- Increased appetite that can lead to weight gain
- Sexual dysfunction
- Fatigue (6)
TMS has very few reported side effects, which include:
- Mild headache
- Tingling or twitching of facial muscles
- Lightheadedness (7,8)
TMS Provides Long-Lasting Results With Just One Course of Treatment
TMS has been clinically proven to provide long-term results after just one course of treatment lasting six weeks. A clinical trial published in the Journal of Clinical Psychiatry reports that among patients who achieved remission with TMS treatment, 62.5 percent continued to show treatment response one year after their six-week TMS treatment. (9)
Antidepressants must be taken for months or even years to achieve results. Once patients have full relief from depressive symptoms and enter remission, it is generally recommended that they continue to take their medication for an additional four to nine months to avoid relapse and to maintain results. (10)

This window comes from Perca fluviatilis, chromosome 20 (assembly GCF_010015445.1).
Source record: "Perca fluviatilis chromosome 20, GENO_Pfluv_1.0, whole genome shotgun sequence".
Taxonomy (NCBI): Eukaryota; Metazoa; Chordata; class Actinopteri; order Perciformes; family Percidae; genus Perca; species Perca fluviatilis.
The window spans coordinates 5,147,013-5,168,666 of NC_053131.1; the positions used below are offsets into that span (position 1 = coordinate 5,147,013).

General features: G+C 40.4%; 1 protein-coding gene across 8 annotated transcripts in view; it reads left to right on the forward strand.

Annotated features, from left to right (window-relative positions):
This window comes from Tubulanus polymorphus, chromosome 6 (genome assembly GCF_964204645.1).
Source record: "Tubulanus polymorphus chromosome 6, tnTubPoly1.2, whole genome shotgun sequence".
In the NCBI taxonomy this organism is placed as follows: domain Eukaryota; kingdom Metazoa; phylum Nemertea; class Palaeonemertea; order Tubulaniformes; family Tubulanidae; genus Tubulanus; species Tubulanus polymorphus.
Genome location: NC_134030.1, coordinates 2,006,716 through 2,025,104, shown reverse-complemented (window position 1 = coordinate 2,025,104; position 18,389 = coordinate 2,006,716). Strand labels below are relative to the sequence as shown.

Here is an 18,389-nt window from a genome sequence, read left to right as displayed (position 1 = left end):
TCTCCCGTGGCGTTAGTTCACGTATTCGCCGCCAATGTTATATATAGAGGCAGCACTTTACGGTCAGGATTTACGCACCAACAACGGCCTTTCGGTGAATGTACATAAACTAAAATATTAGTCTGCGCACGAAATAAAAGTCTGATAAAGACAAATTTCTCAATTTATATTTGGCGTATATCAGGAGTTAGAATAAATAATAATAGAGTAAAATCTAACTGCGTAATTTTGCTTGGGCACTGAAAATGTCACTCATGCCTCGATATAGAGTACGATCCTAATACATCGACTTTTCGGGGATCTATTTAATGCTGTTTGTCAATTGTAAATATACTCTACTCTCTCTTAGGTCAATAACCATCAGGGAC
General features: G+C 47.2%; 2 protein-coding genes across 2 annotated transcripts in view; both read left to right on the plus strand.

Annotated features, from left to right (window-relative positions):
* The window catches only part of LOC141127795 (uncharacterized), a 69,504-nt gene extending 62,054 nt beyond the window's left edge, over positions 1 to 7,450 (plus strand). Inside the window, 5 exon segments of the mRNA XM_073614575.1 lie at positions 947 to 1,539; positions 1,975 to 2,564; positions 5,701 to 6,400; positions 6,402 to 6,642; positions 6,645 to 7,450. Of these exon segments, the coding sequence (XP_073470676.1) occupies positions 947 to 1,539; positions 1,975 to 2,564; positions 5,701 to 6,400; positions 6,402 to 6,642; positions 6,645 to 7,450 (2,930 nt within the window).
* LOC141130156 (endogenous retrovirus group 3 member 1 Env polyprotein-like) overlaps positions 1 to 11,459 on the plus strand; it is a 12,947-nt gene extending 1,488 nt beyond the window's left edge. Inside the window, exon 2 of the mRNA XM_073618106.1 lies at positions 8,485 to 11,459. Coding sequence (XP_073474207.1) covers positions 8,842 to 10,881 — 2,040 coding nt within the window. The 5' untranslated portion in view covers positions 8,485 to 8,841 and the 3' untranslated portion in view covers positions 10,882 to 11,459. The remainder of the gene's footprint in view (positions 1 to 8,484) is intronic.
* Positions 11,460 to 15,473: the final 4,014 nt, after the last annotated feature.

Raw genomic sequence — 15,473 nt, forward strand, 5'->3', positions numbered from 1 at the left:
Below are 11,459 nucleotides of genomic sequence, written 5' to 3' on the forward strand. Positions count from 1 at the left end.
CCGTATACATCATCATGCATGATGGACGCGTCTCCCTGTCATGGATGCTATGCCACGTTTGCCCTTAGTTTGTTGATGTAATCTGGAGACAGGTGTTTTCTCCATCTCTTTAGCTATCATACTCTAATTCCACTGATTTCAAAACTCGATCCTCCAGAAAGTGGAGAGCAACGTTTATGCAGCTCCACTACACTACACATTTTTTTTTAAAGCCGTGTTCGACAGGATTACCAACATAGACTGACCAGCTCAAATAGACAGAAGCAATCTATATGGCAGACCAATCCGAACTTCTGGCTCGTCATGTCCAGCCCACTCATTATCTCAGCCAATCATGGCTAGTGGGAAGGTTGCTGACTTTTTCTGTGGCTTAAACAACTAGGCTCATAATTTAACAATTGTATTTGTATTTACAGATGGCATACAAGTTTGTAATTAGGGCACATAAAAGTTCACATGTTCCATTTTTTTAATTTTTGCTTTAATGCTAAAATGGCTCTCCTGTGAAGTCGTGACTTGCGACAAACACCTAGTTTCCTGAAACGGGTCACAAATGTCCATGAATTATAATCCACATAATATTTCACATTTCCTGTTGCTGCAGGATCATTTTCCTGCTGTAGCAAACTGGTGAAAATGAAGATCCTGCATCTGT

TMS is Covered by Insurance
Like antidepressants, TMS is covered by most insurance plans. If you’ve been diagnosed with depression and have not found relief from antidepressants, you may want to consider TMS. To learn whether you may be a good candidate for TMS treatment, take our online quiz.
1. Neurostar mechanism of action. YouTube: Neurostar Advanced Therapy. Published on Nov 29, 2016. https://www.youtube.com/watch?v=r4WISNwv3nc. Accessed November 23, 2019.
2. Transcranial magnetic stimulation. Mayo Clinic. Publication Date Unavailable. https://www.mayoclinic.org/tests-procedures/transcranial-magnetic-stimulation/about/pac-20384625. Accessed November 23, 2019.
3. Ionescu DF, Rosenbaum JF, and Alpert JE. Pharmacological approaches to the challenge of treatment-resistant depression. Dialogues in Clinical Neuroscience. 2015 Jun; 17(2): 111–126. https://www.ncbi.nlm.nih.gov/pmc/articles/PMC4518696/. Accessed November 23, 2019.